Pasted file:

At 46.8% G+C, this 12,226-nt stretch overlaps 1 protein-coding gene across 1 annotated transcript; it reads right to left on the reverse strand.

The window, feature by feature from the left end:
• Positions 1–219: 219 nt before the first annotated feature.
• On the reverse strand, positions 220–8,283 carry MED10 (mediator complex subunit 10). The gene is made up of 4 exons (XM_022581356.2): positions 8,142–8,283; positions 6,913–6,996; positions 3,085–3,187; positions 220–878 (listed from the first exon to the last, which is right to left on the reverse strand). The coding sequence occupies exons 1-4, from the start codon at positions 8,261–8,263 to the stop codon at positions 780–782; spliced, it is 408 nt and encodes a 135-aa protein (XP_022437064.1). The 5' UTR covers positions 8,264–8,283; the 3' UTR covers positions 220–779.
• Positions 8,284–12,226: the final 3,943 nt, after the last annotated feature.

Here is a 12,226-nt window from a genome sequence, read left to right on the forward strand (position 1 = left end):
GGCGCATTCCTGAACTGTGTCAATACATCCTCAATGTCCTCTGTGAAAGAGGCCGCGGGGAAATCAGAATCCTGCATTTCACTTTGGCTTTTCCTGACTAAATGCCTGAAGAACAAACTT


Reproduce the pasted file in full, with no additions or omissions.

At 46.8% G+C, this 12,226-nt stretch overlaps 1 protein-coding gene across 1 annotated transcript; it reads right to left on the reverse strand.

The window, feature by feature from the left end:
• Positions 1–219: 219 nt before the first annotated feature.
• On the reverse strand, positions 220–8,283 carry MED10 (mediator complex subunit 10). The gene is made up of 4 exons (XM_022581356.2): positions 8,142–8,283; positions 6,913–6,996; positions 3,085–3,187; positions 220–878 (listed from the first exon to the last, which is right to left on the reverse strand). The coding sequence occupies exons 1-4, from the start codon at positions 8,261–8,263 to the stop codon at positions 780–782; spliced, it is 408 nt and encodes a 135-aa protein (XP_022437064.1). The 5' UTR covers positions 8,264–8,283; the 3' UTR covers positions 220–779.
• Positions 8,284–12,226: the final 3,943 nt, after the last annotated feature.

Here is a 12,226-nt window from a genome sequence, read left to right on the forward strand (position 1 = left end):
GGCGCATTCCTGAACTGTGTCAATACATCCTCAATGTCCTCTGTGAAAGAGGCCGCGGGGAAATCAGAATCCTGCATTTCACTTTGGCTTTTCCTGACTAAATGCCTGAAGAACAAACTT